The human brain is infinitely fascinating. Elizabeth Ricker ’07 wants to remind us that it is also infinitely varied―and perhaps, infinitely modifiable.
“From a very early age I was aware that there are different kinds of smart,” says Ricker, author of the 2021 book Smarter Tomorrow: How 15 Minutes of Neurohacking a Day Can Help You Work Better, Think Faster, and Get More Done. “And I saw the kinds of problems a person can face when their brain works a little bit differently.” The book, which channels neuroscience and clinical rigor toward self-improvement, was chosen by The Wall Street Journal as one of “12 Books to Start a Smart New Year.”
Growing up in Cambridge, Massachusetts, Ricker saw gifted people who also struggled with mental illness. And she saw how this posed problems and created opportunities for them in a variety of circumstances. “Our mental state is like the water that a fish swims in,” says Ricker. “You don’t even notice it until that water is taken away.”
Ricker was a nationally ranked squash player in high school and was recruited by several elite colleges. MIT didn’t even have a women’s squash team. But Campus Preview Weekend won her over anyway. “It was two days of no sleep, constant activity, and learning,” says Ricker. “I felt more challenged and more out of my comfort zone than anywhere else I’d visited―I adored it!” She wound up playing on the men’s squash team at MIT and competed at the Men’s National Championships.
The book is for anyone interested in a rigorous, scientific, and evidence-based approach toward improving the quality of their mental performance.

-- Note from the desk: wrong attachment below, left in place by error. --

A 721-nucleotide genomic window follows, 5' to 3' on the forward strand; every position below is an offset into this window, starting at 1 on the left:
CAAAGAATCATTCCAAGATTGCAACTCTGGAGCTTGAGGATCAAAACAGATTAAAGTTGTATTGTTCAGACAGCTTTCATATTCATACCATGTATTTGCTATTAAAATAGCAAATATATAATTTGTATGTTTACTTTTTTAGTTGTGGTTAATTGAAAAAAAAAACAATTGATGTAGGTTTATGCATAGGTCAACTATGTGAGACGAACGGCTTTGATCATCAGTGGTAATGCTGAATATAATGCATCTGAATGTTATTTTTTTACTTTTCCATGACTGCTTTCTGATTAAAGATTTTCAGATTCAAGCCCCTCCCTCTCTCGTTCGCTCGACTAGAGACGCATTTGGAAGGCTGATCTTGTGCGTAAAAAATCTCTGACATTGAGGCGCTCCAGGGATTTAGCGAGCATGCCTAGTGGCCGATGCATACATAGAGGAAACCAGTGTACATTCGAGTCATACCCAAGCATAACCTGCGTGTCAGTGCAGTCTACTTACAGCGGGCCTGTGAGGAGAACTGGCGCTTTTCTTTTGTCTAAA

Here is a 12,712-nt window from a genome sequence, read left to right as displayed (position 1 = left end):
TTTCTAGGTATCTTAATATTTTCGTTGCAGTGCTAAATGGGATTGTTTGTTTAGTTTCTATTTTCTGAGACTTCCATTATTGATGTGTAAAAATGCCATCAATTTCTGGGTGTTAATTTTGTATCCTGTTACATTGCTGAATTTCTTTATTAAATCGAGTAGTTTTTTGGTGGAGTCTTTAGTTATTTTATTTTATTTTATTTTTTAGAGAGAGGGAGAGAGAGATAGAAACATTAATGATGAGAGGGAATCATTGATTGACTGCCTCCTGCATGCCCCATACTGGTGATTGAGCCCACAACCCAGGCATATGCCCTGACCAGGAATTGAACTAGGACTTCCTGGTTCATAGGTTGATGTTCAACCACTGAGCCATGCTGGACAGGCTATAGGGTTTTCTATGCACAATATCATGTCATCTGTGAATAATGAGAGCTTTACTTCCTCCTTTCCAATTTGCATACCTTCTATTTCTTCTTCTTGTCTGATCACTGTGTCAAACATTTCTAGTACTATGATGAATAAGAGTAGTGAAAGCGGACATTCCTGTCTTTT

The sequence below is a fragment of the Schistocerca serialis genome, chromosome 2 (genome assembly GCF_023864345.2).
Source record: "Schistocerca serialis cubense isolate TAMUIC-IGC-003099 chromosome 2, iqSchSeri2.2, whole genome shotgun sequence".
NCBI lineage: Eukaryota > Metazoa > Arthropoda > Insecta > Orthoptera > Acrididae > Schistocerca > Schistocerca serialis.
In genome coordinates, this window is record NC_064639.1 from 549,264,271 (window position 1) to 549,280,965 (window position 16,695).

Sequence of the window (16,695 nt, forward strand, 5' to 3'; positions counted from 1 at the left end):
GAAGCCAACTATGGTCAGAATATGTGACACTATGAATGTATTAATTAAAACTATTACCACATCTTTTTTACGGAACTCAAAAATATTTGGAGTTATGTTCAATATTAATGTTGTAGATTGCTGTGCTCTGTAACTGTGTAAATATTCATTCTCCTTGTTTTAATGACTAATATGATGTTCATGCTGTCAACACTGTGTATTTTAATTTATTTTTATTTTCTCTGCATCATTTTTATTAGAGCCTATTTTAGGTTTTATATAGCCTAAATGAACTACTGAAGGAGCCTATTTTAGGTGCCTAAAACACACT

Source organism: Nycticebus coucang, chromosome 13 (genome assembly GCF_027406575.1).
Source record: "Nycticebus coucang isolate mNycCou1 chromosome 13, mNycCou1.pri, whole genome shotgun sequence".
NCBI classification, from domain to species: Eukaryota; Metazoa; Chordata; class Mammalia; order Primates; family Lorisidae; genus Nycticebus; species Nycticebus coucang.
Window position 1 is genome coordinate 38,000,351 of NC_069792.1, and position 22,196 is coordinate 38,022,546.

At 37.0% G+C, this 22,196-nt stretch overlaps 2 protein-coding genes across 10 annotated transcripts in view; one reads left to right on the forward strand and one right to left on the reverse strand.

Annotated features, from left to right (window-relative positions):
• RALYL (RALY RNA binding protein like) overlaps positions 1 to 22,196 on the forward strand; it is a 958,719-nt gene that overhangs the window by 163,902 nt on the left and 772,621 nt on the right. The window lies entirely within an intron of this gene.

Ricker says she was like “a kid in a candy store” when choosing MIT classes and sat in on a class in almost every department at the Institute. She eventually chose to major in Brain and Cognitive Sciences because “it was the major that offered the greatest number of classes I was drawn to.” In addition to sports, she devoted herself to campus politics, launching a school-wide, student-led course evaluation system and serving as class president, as well as dressing up, on more than one occasion, as MIT mascot Tim the Beaver. Her post-MIT trajectory was equally eclectic, finding her working in educational technology, genomics, and human cognition, with both startups and established companies, and picking up a graduate degree from Harvard along the way. She eventually created Ricker Labs, a consultancy that helps companies produce and disseminate science and technologies that improve lives, and NeuroEducate, a citizen science organization that teaches people to apply (neuro)science to their own lives.
Ten years ago, still fascinated by the human brain, she decided to write a book―a book that could help people best navigate the intricacies of their own brains and be their best selves at work, at home, and in their lives. “The book is for anyone interested in a rigorous, scientific, and evidence-based approach toward improving the quality of their mental performance,” says Ricker, who drew on her training in research labs as well as on the squash court to brew the now not-so-secret sauce that flavors Smarter Tomorrow. “With the rhythm of contemporary life, and with the technologies that surround us, I know that many people feel their brains aren’t quite where they’d like them to be.”
Smarter Tomorrow is more method than manual—a series of metrics and practices that each reader can customize in just 15 minutes each day. “I’m not some guru, telling the reader to live a certain way,” says Ricker. “And there’s no one-size-fits-all. The reader approaches their individual problems and goals like a scientist. They are going to find out what works for them.”
Photo: Lindsey Loon-Ricker.
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